Recently, however, we have been forced to reconsider our late seasonal clear-out of the borders. This has been caused by a series of very wet winters, which have led to widespread partial flooding. The persistently high ground-water levels have made the lawn around the borders almost impossible to walk on. I leave the grass very long, which helps to cushion the ground, but even so it’s very difficult to move about and even harder to do any meaningful work. So maybe we’ll have to think about doing some of this clearing-out in the autumn, when the ground is still good and hard. Maybe we could leave the seed heads in heaps out in the meadow? It’s a thought. But sadly we can’t go on as things are. Wetter winters will be more common, I’m told, as climate change gathers pace.

Some plants just love the wet, which is why we have always been able to grow a very wide variety of willows. One of our favourites, that’s looking particularly beautiful this year is the black catkined Salix gracilistyla ‘Melanostachys’. We planted two bushes next to each other on the edge of the pond. Here’s a close-up of the catkins.

The black catkins of the willow Salix gracilistyla ‘Melanostachys’ in early-mid March.
A view along the drive in the orchard, looking towards the gateway back into the open Holbeach Fens

Our house and garden are set back from the straight, narrow droveway which passes for a country lane out here in the Lincolnshire Fens, and to get to them you must follow a curving drive through the orchard, past the front garden  and into the yard. Here’s a view of the drive as it passes through the orchard, with the open fen just visible through the gate. We planted a few daffodils in the orchard, but not many as we wanted cowslips to be the dominant spring flower here. I show this view because it feels quite enclosed and ‘safe’. It is such a contrast with the vast space of the open fen outside our gate.

The view north across Holbeach Fen.

But now for something completely different. On March 16th I had the huge pleasure of taking a train all the way from March in the east to Penrith in the north-west. From Penrith I was taken the short distance to Keswick in the heart of the Lake District. Keswick sits on the edge of  Derwent Water and is the home of the Theatre by the Lake. I’d been asked to give a talk about my current book, Scenes from Prehistoric Life as part of the Keswick Literary Festival. I hadn’t done a Lit Fest for almost a year and to be confronted by an audience of real, living, breathing human beings was lovely. I really was very moved. I find it SO important to stay in touch with my readers, because if I lose contact with them there’s a danger that my books will lack focus, warmth and direction. I always have a few individuals in mind when I write a book. I’ve even been known to dream about them. Am I odd? Maybe. But I don’t care. I’m motivated by people.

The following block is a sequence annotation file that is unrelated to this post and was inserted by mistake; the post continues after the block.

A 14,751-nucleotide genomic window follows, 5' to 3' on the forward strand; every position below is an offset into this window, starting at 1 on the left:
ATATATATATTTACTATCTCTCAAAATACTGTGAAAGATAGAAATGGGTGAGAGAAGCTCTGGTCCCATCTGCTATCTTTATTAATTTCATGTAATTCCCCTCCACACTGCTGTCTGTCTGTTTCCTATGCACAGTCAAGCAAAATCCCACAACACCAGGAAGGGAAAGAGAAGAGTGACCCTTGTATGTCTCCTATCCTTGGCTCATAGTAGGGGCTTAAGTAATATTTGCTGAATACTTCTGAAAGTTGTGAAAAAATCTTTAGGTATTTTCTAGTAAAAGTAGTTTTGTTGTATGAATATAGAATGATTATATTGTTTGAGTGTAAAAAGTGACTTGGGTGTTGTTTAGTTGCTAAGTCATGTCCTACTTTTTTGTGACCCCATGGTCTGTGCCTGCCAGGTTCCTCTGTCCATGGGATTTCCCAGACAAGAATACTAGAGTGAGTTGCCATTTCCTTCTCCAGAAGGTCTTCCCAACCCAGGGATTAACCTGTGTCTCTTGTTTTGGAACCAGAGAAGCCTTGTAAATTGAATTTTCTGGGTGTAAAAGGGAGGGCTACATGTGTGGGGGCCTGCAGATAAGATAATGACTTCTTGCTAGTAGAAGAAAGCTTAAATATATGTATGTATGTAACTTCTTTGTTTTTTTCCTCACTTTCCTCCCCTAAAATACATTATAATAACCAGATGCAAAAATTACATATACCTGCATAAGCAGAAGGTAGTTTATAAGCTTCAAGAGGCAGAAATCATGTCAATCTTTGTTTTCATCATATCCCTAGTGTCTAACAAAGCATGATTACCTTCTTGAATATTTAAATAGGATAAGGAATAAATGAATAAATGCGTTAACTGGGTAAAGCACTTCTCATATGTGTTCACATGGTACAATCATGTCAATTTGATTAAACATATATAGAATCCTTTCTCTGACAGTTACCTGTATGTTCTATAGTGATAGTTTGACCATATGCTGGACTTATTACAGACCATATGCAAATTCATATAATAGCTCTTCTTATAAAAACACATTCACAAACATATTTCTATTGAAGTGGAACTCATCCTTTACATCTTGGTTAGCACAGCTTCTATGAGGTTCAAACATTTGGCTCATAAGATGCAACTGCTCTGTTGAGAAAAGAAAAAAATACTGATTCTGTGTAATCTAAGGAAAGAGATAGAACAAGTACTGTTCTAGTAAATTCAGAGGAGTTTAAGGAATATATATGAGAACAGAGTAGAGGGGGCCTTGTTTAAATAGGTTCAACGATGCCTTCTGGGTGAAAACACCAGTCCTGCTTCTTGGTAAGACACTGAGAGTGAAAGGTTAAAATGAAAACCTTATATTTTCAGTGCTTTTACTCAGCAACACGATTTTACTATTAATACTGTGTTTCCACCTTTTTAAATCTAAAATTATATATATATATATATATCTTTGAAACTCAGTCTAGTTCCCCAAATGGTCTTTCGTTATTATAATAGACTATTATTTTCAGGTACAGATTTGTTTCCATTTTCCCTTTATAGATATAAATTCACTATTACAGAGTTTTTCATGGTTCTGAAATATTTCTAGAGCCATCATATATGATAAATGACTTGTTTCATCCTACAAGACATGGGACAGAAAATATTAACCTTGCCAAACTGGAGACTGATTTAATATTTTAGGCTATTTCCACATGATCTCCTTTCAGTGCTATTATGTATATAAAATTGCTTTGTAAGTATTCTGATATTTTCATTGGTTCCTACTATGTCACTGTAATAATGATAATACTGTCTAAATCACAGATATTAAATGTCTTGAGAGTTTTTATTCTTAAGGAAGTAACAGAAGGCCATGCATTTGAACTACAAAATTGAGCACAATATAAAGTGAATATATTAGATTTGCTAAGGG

That morning in the Theatre by the Lake undid much of the hate that Putin had started to instil within me. And it’s always best to get rid of hatred. It’s so negative and pointless. It’s time for something soothing and relaxing. And what could be better than a view across Derwent Water taken a few paces from the Theatre, where I had the pleasure of sipping wine while I ate my lunch after giving the talk and signing numerous books. It was such a lovely experience. I owe a special debt of gratitude to the festival’s wonderful organisers, Ways With Words. I’m hoping to be invited to speak at their Dartington Festival, in Devon, in July (14th-18th), if that is, they have the space. Even if they can’t fit me in, I do recommend going there. I’ve done it several times and it’s always worthwhile. Friendly and relaxed. Meanwhile, keep smiling!

A view over Derwent Water from the Theatre by the Lake, Keswick.